Great Britain

Professor Green’s top eco tips to help save the planet — from donating clothes to picking up rubbish

HE is Green by name and green by nature.

Now Professor Green wants to help you be more environmentally friendly too.

The rapper has teamed up with Budweiser to encourage the nation to make small changes that will help tackle climate change.

Whether it is thinking carefully about your food waste or the number of clothes you buy, there is plenty you can do.

Pro – real name Stephen Manderson – 37, said: “Being climate conscious is so important because it’s about caring for the planet we leave behind for future generations.

“When it comes to sustainability, I’m inspired by kids.

“They don’t just talk about being green, they are actually doing things to push for change.

“It’s easier and cheaper than you think.”

Ahead of Earth Day tomorrow – and as PM Boris Johnson outlines his new green ambitions – Catriona Graffius asks Pro Green to share the small, no-nonsense and affordable tips that can make a big difference to our planet.

First steps

TO help tackle climate change, you have to understand things first.

It’s shocking to think that 5.5billion plastic bottles are thrown away each year around the world – and that each one takes 450 years to decompose.

More than one million animal species are currently at risk of extinction thanks to the effects of climate change.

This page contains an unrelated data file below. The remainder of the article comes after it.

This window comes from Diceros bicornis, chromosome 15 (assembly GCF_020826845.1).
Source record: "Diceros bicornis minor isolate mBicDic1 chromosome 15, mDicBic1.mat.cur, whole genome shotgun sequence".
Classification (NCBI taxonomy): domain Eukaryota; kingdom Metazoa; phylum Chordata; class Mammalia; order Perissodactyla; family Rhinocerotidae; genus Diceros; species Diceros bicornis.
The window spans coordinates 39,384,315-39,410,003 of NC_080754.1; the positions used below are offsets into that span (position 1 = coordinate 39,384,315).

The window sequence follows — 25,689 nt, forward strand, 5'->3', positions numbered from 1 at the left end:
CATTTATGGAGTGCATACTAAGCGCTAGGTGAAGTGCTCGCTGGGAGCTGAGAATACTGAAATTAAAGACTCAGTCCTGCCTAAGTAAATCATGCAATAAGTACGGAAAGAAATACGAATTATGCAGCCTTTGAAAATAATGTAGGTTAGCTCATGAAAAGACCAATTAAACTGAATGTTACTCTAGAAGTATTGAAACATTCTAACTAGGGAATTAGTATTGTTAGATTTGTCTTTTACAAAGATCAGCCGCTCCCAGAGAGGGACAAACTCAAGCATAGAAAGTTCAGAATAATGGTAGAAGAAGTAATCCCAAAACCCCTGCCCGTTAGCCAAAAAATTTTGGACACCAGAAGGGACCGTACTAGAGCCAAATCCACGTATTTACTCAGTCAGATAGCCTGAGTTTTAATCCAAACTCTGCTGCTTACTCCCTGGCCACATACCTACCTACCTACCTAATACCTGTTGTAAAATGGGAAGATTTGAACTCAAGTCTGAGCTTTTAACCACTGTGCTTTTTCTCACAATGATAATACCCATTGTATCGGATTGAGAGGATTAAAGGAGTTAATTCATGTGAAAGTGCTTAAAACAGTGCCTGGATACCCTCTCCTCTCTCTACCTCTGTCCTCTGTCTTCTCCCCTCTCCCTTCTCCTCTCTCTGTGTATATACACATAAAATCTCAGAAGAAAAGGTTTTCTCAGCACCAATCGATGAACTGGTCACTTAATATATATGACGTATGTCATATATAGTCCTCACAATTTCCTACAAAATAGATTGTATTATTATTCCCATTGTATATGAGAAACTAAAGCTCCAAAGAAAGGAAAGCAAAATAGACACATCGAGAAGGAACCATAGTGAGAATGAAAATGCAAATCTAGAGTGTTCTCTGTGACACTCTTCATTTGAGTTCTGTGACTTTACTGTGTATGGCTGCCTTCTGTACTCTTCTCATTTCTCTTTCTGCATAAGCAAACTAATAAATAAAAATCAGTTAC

Once you understand the impact your choices can make on the environment, it is easier to encourage others to make changes in their lives as well.

Try to find a podcast or documentary on sustainable living that you can share with your friends and family or on social media.

The Green Dreamer podcast dives into some of the deeper issues around climate change, while the Wardrobe Crisis unveils what exactly goes into making your clothes. And Sir David Attenborough’s Our Planet looks at the impact on wildlife.

The more you learn, the more you’ll want to help.

Food waste

ONE of the first things I changed to make my life greener was my attitude to food.

I used to start the week with the best of intentions, taking my own bags to the shops on a Sunday and doing my shop for the week.

By Wednesday or Thursday, none of the food had been used because I would get home too late to cook. But wasting that food didn’t sit well with me.

Now I plan my meals more carefully and use up what I have before buying more.

I make sure I freeze leftovers to keep for another day and put any fruit or veg I’ve failed to use into food waste – rather than the main bin – so it can be used for compost.

Another simple change can be buying more responsibly, such as meat and fish from local areas in the UK.

Look out for stamps that confirm your food has been caught or farmed sustainably, such as the Red Tractor on meat, the Soil Association logo on veg and the RSPCA Assured mark.

Pick up rubbish

GROWING up on a council estate, my nan always taught me to look after your own doorstep.